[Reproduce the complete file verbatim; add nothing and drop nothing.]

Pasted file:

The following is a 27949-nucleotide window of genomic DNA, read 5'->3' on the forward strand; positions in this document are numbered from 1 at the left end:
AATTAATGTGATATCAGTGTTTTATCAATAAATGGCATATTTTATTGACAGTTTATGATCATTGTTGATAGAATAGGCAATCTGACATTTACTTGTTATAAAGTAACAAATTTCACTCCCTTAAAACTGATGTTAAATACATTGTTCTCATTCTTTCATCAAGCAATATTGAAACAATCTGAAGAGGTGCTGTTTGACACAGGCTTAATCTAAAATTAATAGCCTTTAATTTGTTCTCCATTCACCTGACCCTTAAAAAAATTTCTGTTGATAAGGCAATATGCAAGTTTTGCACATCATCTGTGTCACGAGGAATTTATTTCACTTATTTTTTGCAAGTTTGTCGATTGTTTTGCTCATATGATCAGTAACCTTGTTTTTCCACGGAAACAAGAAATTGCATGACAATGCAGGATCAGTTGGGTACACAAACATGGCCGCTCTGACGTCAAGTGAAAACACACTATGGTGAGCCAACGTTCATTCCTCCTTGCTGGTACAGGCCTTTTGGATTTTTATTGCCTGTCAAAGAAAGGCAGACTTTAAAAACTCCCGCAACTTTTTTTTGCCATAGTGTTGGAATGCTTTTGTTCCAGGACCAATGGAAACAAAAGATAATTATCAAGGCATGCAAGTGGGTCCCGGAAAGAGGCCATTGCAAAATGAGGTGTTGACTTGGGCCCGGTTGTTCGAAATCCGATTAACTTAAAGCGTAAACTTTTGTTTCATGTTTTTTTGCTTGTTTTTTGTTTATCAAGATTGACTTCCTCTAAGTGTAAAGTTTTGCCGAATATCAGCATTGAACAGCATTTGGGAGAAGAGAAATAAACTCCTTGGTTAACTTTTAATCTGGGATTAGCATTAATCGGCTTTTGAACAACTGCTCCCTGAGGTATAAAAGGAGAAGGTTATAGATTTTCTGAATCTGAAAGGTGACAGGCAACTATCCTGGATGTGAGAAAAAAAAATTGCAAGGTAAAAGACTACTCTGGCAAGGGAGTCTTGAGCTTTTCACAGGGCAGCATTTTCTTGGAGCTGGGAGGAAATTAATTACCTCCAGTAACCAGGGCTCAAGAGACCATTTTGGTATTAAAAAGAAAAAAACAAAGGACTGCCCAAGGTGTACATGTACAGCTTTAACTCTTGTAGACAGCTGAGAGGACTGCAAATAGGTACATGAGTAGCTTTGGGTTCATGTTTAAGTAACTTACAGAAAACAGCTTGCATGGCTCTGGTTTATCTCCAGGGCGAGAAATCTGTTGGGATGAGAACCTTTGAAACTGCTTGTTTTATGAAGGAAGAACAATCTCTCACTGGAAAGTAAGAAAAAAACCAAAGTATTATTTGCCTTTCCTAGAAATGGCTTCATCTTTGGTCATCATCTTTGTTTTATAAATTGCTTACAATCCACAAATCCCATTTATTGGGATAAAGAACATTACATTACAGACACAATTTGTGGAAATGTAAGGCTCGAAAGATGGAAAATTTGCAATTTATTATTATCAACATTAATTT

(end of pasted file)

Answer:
The following is a 27949-nucleotide window of genomic DNA, read 5'->3' on the forward strand; positions in this document are numbered from 1 at the left end:
AATTAATGTGATATCAGTGTTTTATCAATAAATGGCATATTTTATTGACAGTTTATGATCATTGTTGATAGAATAGGCAATCTGACATTTACTTGTTATAAAGTAACAAATTTCACTCCCTTAAAACTGATGTTAAATACATTGTTCTCATTCTTTCATCAAGCAATATTGAAACAATCTGAAGAGGTGCTGTTTGACACAGGCTTAATCTAAAATTAATAGCCTTTAATTTGTTCTCCATTCACCTGACCCTTAAAAAAATTTCTGTTGATAAGGCAATATGCAAGTTTTGCACATCATCTGTGTCACGAGGAATTTATTTCACTTATTTTTTGCAAGTTTGTCGATTGTTTTGCTCATATGATCAGTAACCTTGTTTTTCCACGGAAACAAGAAATTGCATGACAATGCAGGATCAGTTGGGTACACAAACATGGCCGCTCTGACGTCAAGTGAAAACACACTATGGTGAGCCAACGTTCATTCCTCCTTGCTGGTACAGGCCTTTTGGATTTTTATTGCCTGTCAAAGAAAGGCAGACTTTAAAAACTCCCGCAACTTTTTTTTGCCATAGTGTTGGAATGCTTTTGTTCCAGGACCAATGGAAACAAAAGATAATTATCAAGGCATGCAAGTGGGTCCCGGAAAGAGGCCATTGCAAAATGAGGTGTTGACTTGGGCCCGGTTGTTCGAAATCCGATTAACTTAAAGCGTAAACTTTTGTTTCATGTTTTTTTGCTTGTTTTTTGTTTATCAAGATTGACTTCCTCTAAGTGTAAAGTTTTGCCGAATATCAGCATTGAACAGCATTTGGGAGAAGAGAAATAAACTCCTTGGTTAACTTTTAATCTGGGATTAGCATTAATCGGCTTTTGAACAACTGCTCCCTGAGGTATAAAAGGAGAAGGTTATAGATTTTCTGAATCTGAAAGGTGACAGGCAACTATCCTGGATGTGAGAAAAAAAAATTGCAAGGTAAAAGACTACTCTGGCAAGGGAGTCTTGAGCTTTTCACAGGGCAGCATTTTCTTGGAGCTGGGAGGAAATTAATTACCTCCAGTAACCAGGGCTCAAGAGACCATTTTGGTATTAAAAAGAAAAAAACAAAGGACTGCCCAAGGTGTACATGTACAGCTTTAACTCTTGTAGACAGCTGAGAGGACTGCAAATAGGTACATGAGTAGCTTTGGGTTCATGTTTAAGTAACTTACAGAAAACAGCTTGCATGGCTCTGGTTTATCTCCAGGGCGAGAAATCTGTTGGGATGAGAACCTTTGAAACTGCTTGTTTTATGAAGGAAGAACAATCTCTCACTGGAAAGTAAGAAAAAAACCAAAGTATTATTTGCCTTTCCTAGAAATGGCTTCATCTTTGGTCATCATCTTTGTTTTATAAATTGCTTACAATCCACAAATCCCATTTATTGGGATAAAGAACATTACATTACAGACACAATTTGTGGAAATGTAAGGCTCGAAAGATGGAAAATTTGCAATTTATTATTATCAACATTAATTT